German F1 fans told they should be ‘ashamed’ with post-Schumacher era

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A former Mercedes executive has launched a scathing attack on the state of Germany’s role in Formula 1, labelling the lack of success in the sport since Michael Schumacher’s dominant era a “tragedy”. Dennis Haug, an ex-vice president with the manufacturing giant, played a key role in bringing the team to the F1 grid with McLaren but fears for the future of German success in F1.

Schumacher won seven world titles and 91 races in a career where the German led from the front, with five of his titles coming in five consecutive seasons at Ferrari. The only driver to come close to matching him from Germany is Sebastian Vettel, who won the title for four consecutive seasons between 2010 and 2013 at Red Bull.

However, he failed to topple Lewis Hamilton when he joined Ferrari in 2015 and retired after a disappointing two-season spell with Aston Martin. Mercedes then climbed to the top of the sport with Nico Rosberg beating Lewis Hamilton to the crown in 2016. But Rosberg retired from the sport with the sole title to his name and since then, German drivers have flattered to deceive in the sport.

Germany also lost its grand prix slot after the iconic Hockenheim race dropped off the calendar and Haug, 70, described his nation’s plight in reputation as a “tragedy”.

“In Germany, Formula 1 has turned into a tragedy that every motorsport enthusiast can only be ashamed of,” Haug told RND. “Between 1994 and 2016, there were German world champions like an assembly line, seven titles from Michael Schumacher, four in a row from Sebastian Vettel, and finally the last one to date from Nico Rosberg in 2016.

“Mercedes, with its partner teams McLaren and Brawn GP with Mika Hakkinen, Lewis Hamilton, and Jenson Button, won four Drivers’ World Championships between 1998 and 2009, the Mercedes factory team was Constructors’ World Champion eight times in a row from 2014 to 2021, winning six World titles with Hamilton and one with Rosberg.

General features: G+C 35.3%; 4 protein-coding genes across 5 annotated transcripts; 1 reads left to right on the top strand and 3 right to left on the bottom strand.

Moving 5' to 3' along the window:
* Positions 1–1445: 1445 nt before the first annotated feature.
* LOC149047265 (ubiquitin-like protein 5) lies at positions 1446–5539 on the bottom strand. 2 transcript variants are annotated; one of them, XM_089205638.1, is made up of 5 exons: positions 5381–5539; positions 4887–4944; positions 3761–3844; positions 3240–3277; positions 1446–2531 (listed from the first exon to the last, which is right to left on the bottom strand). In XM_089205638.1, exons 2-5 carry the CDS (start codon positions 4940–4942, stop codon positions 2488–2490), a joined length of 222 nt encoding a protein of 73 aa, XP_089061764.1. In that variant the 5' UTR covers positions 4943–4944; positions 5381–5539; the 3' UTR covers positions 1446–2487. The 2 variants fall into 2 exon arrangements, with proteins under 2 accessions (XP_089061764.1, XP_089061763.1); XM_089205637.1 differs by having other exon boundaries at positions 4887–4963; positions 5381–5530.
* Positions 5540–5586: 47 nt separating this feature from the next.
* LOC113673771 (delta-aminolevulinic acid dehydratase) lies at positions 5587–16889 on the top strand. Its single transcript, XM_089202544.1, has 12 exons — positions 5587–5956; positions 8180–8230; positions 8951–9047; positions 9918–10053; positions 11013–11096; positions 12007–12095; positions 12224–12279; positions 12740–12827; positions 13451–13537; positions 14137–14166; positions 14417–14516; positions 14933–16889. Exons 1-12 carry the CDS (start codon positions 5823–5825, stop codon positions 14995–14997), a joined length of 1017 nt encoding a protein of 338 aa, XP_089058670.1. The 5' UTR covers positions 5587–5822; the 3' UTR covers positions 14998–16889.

“For a dozen years, in the late 1990s and 2000s, there were two Formula 1 races a year in Germany, in front of full ranks and over 100,000 spectators. On RTL, 12 million people watched, instead of three million today.”

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It could soon get worse as Schumacher’s son Mick, 23, lost his seat at Haas to veteran racer Nico Hulkenberg after two years with the American team. Hulkenberg is the unfortunate recipient of the record for most starts without a win and the 35-year-old seems likely to extend that run in 2023 unless he can produce a stunning maiden victory for Haas.

And Haug was clear in his analysis of the situation, taking aim at the decline of the number of German drivers in the sport and the loss of their home grand prix.

“In 2010, there were still seven German Formula 1 drivers in one season,” Haug added. “Today, Nico Hulkenberg still has one in what is, at best, a second-rate team, and Mick Schumacher is a promising substitute driver – but at least in the right team.

“There hasn’t been a German Grand Prix for a long time. A zealous green auto objector could not have developed a less ambitious and less successful German Formula 1 strategy. This specifically excludes the Mercedes works team, which – correctly – operates out of England and has two great English drivers.”

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